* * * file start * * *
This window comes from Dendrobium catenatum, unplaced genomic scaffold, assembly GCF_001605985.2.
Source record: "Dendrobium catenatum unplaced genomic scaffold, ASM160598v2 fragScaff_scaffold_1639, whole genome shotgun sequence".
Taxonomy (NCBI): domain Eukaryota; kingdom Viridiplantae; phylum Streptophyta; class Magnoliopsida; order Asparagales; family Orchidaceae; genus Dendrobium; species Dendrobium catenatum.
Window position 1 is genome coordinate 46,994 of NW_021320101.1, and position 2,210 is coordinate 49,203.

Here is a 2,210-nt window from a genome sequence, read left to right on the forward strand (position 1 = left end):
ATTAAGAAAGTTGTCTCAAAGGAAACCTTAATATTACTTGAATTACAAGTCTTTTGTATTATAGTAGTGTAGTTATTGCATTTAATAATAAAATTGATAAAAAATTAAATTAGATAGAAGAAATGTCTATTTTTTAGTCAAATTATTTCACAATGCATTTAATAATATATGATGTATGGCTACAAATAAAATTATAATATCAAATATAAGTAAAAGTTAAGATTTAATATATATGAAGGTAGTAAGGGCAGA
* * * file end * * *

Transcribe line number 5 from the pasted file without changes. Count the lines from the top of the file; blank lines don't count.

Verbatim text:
Here is a 2,210-nt window from a genome sequence, read left to right on the forward strand (position 1 = left end):